Cubs 101 - Pt 17 - Harry Caray: An Introduction
For most of you, Harry Caray was and still is the Voice of the Cubs, and that's nice. For many of you who remember when he first came to Wrigley, you may also equate Harry to what we Goat Riders call the Cubs Renaissance, when the Cubs transformed into something more than lovable losers, but a vital player in the National League, in Chicago, and in their own neighborhood. Many actually CREDIT Harry! In reality, the Cubs staggered out of the P.K. Wrigley regime and became, at least, competitive most years. Perceptions do become realities, though, in most cases, and to many, the voice leading the charge belonged to an orphan from St. Louis who wore butt-ugly Coke-bottle spectacles and loved his Budweiser.
A simple test I give most Chads and Trixies upon meeting is asking them first off if they remember Harry Caray. Oh YEAH, they invariably reply. After all, he is the Patron Saint of Wrigleyville, with not only his grotesque statue (Harry rising up from Hell?) by Gate 4, but also his electric pinwheel icon mounted on top of Murphy's Bleachers in center. Everyone knows Harry, you kiddin'? Yes, I continue, but did you know he was the Voice of the Cardinals for a quarter century? Usually, Chad and Trixie shudder at the mere notion. Occasionally, one will meekly reply that they had heard a rumor that he also did Sox games way back when. Yup, and one season in Oakland, canyoubelieveit?? Crazy old man, they mumble as they walk away...
See, I wasn't in favor of Harry coming over from the start. I knew him, with "crazy" Jimmy Piersall, as the extremely vocal and drunkenly entertaining play-by-play man of the crosstown Sox. Then, as now, they were run on a shoestring, and the two of them would delight whenever "Bill Veeck's lunch-bucket White Sox" would beat up "George Steinbrenner's Millionaire Yankees" on occasion. That's well and good, but my guy was Jack Brickhouse. When Jack could no longer go every day, they brought in Milo Hamilton from Atlanta, another corn-pone kind of guy who brought the game to the little kids and housewives from Keokuk, Iowa. It seemed fairly seamless to me, until the Tribune bought the team and decided to shake things up in the booth.
As it turned out, the Tribune didn't do a God awful lot with the on-field product, but they knew entertainment and programming, forcing the kicking-and-screaming Hamilton out the door after one rancorous year doing games with Harry. I was not used to his kind of belligerence and bombast at the mike for Cubs games...Cubs guys did NOT criticize our own players, or our manager's decisions, or any of that. Clap-clap-clap, let's-go-Cubs! That's how WE like to play.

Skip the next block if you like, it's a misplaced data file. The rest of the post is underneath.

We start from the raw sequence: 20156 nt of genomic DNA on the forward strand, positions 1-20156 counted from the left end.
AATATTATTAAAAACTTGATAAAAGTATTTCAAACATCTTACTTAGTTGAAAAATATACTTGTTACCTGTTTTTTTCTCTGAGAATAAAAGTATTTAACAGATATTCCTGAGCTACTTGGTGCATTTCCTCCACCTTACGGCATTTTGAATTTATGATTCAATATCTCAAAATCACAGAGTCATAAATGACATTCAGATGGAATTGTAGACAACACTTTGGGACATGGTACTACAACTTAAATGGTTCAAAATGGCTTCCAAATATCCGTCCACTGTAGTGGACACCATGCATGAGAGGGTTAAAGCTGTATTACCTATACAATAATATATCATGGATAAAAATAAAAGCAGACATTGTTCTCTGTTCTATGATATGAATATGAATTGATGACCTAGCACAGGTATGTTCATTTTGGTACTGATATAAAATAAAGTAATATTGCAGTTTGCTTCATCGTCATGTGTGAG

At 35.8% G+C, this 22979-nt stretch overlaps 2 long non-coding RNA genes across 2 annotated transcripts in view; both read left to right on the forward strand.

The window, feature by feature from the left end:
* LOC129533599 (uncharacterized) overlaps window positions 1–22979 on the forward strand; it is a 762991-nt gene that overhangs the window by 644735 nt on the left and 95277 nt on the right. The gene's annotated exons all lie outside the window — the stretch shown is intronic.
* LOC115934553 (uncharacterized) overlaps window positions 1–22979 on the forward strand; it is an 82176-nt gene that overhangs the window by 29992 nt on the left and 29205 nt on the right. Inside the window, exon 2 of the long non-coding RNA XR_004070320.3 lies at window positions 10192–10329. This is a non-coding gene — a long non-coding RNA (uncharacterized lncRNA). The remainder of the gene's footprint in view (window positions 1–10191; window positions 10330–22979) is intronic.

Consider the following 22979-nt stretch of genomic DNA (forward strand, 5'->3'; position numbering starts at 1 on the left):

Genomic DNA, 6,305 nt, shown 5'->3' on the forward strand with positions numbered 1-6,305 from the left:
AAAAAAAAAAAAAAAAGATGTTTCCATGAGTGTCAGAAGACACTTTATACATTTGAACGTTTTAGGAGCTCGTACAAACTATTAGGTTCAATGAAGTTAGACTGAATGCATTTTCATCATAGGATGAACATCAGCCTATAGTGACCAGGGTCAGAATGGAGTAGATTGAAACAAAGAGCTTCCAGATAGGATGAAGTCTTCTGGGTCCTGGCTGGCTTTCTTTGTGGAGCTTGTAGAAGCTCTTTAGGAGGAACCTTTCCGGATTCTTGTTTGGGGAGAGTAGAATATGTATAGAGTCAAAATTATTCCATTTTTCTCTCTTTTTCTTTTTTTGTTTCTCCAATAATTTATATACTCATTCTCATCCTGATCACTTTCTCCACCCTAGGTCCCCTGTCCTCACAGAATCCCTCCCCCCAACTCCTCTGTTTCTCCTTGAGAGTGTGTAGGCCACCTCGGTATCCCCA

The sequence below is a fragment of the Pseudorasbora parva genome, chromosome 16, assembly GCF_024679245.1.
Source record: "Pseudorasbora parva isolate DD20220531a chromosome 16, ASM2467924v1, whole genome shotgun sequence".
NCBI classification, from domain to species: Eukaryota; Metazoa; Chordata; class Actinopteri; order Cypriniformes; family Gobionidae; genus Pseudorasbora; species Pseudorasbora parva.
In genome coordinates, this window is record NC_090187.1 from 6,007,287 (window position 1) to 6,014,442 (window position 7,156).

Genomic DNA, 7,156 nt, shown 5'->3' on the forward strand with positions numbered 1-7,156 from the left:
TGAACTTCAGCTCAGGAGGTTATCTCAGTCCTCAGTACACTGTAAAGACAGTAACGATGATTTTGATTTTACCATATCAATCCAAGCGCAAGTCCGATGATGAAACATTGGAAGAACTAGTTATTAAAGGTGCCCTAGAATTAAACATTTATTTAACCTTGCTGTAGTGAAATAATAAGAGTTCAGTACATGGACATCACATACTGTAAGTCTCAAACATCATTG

It was a calculated risk by management - if the Cubs were to continue playing as listlessly as they had since the heyday of the "1969 team", I don't think a 'tell it like it is" announcer would have lasted very long here. Fortunately, the 1984 team made an unprecedented (at least for most of us) run to the postseason, and Harry Caray was the carnival barker, head cheerleader and master of ceremonies for the run. So hell, if we're actually WINNING, then we don't care if the guy upstairs is half crocked, rippin' on the other teams, crowing about our guys in a somewhat unsportsmanlike manner. For, you see, maybe most of us had never rooted for a winner, but Harry HAD, and he knew how to do it right!
So, he came around, in my eyes and those of the rest of the old timers, and I know why this happened, at least speaking for myself. I can smell out a fake, and you can say what you want about Harry Caray's nocturnal activities, or his parenting skills, or his disrespect for authority. But Harry knew what paid his salary. He knew the fans were responsible for the game of baseball. He loved the fans, and he spoke for them, and to them.
I met the man several times, most memorably in his restaurant location in Wheeling, IL. A friend of mine and I pulled in there to watch a few innings of the Cubs in Florida, and this was 1995 or 1996, when he was recovering from his first stroke. He did not go to road games at that time, but under no circumstances did we think we'd actually run INTO the stud. Five minutes after we sat down in his bar, the man himself came out to greet us, bought us a Bud, and we talked about his missing games while he recovered. He said that while it was nice to hang out at his restaurant, he really wanted to get back to the action.
As I mentioned, this was not an isolated incident. I have met him in the concourses at Wrigley, as well as in crowded 'autograph sessions'. No matter how many people are around, or whether he had somewhere to go, it was always important to him to stop, shake your hand, and acknowledge your presence. It doesn't always work that way with famous folk - in fact, it rarely ever does. Harry knew where he came from, and where he was going, and who brought him to where he was - his adoring audiences. Like Billy Williams and Ernie Banks, Harry Caray "got it". He was real, and he won over a whole generation of guys like me, who were brought up on Jack Brickhouse, but found room in their hearts for him, too.
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